Turns out, I have not one, not two, but three spare laptop hard drives hanging around my house. Who knew? There’s the 20GB drive that I bought for my VIA EPIA computer, a 30GB drive that came out of my old X-series ThinkPad, and a 40GB drive I just re-remembered was inside my old CMS backup drive.
I also happen to have a laptop hard drive enclosure with a USB connection from back when I was trying to get data off the 30GB hard drive for my brother (after the ThinkPad failed). The backup drive has a PCMCIA connection, so I ripped that sucker open and put it in the USB enclosure to see whether it still worked. It seems that the only thing missing from my kitchen table at the moment is an oscilloscope.
Since both the 20GB and the 30GB drives have failed in my previous, attempts to install Ubuntu on my VIA EPIA system, I decided to test all three to see if I could access them from Windows within the USB enclosure. Worth noting: gently shaking the ThinkPad’s Travelstar drive yields the unsettling rattle of what I’m guessing is a busted drive head. Well, as expected, the 40GB drive worked, while the 20 and 30GB drives just sort of clicked and sputtered.
So I’m starting to get a hunch of what may have happened. Unbeknownst to me initially, the IDE connector that plugs into the hard drive is not polarized. Usually one of the holes is filled in with plastic—but not this one. So I’m curious, does anyone know if it’s possible to fry a hard drive if you plug in the IDE cable backwards? Since most of the IDE connectors I’ve seen are polarized, I’m guessing so. Bummer.
So of course I’m rightfully concerned about frying my last functional hard drive in the jaws of this system of death. Now there’s one more piece of information I left out of the last part of this story, Giving Ubuntu another go with Dapper Drake. Round about the time I was getting ready to give up for the night, I rebooted the system and got an unfamilar BIOS warning:
Warning! CPU has been changed. Please re-enter CPU settings in the CMOS setup and remember to save before quit!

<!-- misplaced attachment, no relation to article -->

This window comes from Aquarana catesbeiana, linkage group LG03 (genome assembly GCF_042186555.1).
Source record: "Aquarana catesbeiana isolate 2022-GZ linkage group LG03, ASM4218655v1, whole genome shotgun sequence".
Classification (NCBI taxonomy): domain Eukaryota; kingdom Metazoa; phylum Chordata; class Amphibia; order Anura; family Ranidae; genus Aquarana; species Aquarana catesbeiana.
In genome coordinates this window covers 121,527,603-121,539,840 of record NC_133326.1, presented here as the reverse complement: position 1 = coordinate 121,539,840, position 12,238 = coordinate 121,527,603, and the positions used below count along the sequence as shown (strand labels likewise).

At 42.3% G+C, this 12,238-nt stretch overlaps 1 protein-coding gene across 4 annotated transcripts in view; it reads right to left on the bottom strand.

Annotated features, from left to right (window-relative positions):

Wait, no it hasn’t. I’ve just been futzing with the hard drives. This is where I started to think there might be greater hardware problems afoot. The annoying thing is, it doesn’t indicate what key to press to get to the CMOS setup. Pressing the traditional F1 just starts to boot the system. Well, I finally RTFM and it turns out DEL is the key to press to access the BIOS settings. D’accord! Voila. CMOS saved, no more BIOS warnings, Ubuntu CD boots. But first, let’s get hard drive #3 in there, fingers crossed.
So I booted the system (booting into a working version of Ubuntu off the CD takes about 10 minutes) tried to access the hard drive and got the same message I’d gotten with the busted drives (which I thought was on account of them being busted).
Unable to mount the selected volume error: device /dev/hda1 does not exist error: could not execute pmount
I tried to start the install, but the system just locked up. Err. Reboot. I’m starting to better appreciate the intended aim of the Xubuntu project (which I am not presently trying to install):
Xubuntu is a complete GNU/Linux based system with an Ubuntu base. It’s lighter, and more efficient than Ubuntu with GNOME or KDE, since it uses the Xfce Desktop environment, which makes it ideal for old or low-end machines, as well as thin-client networks.
Well, I took the hard drive out and plugged it back into my laptop. Still works. That’s a good sign. Anyway, I’m going to give this one more go. After that, I think it’ll be time to think about throwing a few hundred bucks at a higher-powered box.
Well, this is just not happening. Locked up at the “Where are you?” time zone installaton step. The CD-ROM has been spinning away something awful, so it could be a bad CD/CD-ROM drive, but really, I’m not sure I care to endure much more of this. The “live” CD install method definitely leaves something to be desired on less powerful hardware.
My 3rd post in a series about running Ubuntu on a Mini-ITX.
Part 1: Installing Ubuntu on a Mini-ITX VIA EPIA ME6000
Part 2: Giving Ubuntu another go with Dapper Drake
Part 3: Ubuntu on a Mini-ITX, take 3
Part 4: Slowly chipping away at unknowns
Part 5: Ubuntu up and running!